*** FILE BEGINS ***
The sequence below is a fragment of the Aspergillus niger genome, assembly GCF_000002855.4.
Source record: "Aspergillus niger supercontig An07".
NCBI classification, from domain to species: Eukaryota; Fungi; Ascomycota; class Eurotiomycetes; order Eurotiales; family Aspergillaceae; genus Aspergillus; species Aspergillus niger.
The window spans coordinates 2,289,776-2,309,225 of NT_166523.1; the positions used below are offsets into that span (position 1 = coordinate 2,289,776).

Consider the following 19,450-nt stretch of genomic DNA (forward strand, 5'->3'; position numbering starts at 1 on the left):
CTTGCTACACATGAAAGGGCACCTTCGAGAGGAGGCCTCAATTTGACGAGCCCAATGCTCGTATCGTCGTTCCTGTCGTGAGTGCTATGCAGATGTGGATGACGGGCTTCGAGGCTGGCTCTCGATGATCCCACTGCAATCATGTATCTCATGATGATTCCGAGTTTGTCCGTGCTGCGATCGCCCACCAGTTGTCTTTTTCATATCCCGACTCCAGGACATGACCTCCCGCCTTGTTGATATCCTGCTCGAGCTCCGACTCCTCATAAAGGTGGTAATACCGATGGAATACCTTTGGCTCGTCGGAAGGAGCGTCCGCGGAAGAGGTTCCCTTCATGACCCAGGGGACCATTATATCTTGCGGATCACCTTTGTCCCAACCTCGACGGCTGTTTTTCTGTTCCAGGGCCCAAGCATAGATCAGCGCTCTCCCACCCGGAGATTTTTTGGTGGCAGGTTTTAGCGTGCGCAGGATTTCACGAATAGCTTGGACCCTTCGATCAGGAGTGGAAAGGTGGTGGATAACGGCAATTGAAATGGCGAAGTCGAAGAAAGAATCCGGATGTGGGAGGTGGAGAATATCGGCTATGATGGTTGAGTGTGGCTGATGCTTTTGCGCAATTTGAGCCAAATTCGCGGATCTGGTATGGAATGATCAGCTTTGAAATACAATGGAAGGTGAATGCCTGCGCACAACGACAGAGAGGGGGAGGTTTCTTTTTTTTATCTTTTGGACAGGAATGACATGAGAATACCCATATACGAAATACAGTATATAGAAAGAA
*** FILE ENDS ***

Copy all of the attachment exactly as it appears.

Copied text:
The sequence below is a fragment of the Aspergillus niger genome, assembly GCF_000002855.4.
Source record: "Aspergillus niger supercontig An07".
NCBI classification, from domain to species: Eukaryota; Fungi; Ascomycota; class Eurotiomycetes; order Eurotiales; family Aspergillaceae; genus Aspergillus; species Aspergillus niger.
The window spans coordinates 2,289,776-2,309,225 of NT_166523.1; the positions used below are offsets into that span (position 1 = coordinate 2,289,776).

Consider the following 19,450-nt stretch of genomic DNA (forward strand, 5'->3'; position numbering starts at 1 on the left):
CTTGCTACACATGAAAGGGCACCTTCGAGAGGAGGCCTCAATTTGACGAGCCCAATGCTCGTATCGTCGTTCCTGTCGTGAGTGCTATGCAGATGTGGATGACGGGCTTCGAGGCTGGCTCTCGATGATCCCACTGCAATCATGTATCTCATGATGATTCCGAGTTTGTCCGTGCTGCGATCGCCCACCAGTTGTCTTTTTCATATCCCGACTCCAGGACATGACCTCCCGCCTTGTTGATATCCTGCTCGAGCTCCGACTCCTCATAAAGGTGGTAATACCGATGGAATACCTTTGGCTCGTCGGAAGGAGCGTCCGCGGAAGAGGTTCCCTTCATGACCCAGGGGACCATTATATCTTGCGGATCACCTTTGTCCCAACCTCGACGGCTGTTTTTCTGTTCCAGGGCCCAAGCATAGATCAGCGCTCTCCCACCCGGAGATTTTTTGGTGGCAGGTTTTAGCGTGCGCAGGATTTCACGAATAGCTTGGACCCTTCGATCAGGAGTGGAAAGGTGGTGGATAACGGCAATTGAAATGGCGAAGTCGAAGAAAGAATCCGGATGTGGGAGGTGGAGAATATCGGCTATGATGGTTGAGTGTGGCTGATGCTTTTGCGCAATTTGAGCCAAATTCGCGGATCTGGTATGGAATGATCAGCTTTGAAATACAATGGAAGGTGAATGCCTGCGCACAACGACAGAGAGGGGGAGGTTTCTTTTTTTTATCTTTTGGACAGGAATGACATGAGAATACCCATATACGAAATACAGTATATAGAAAGAA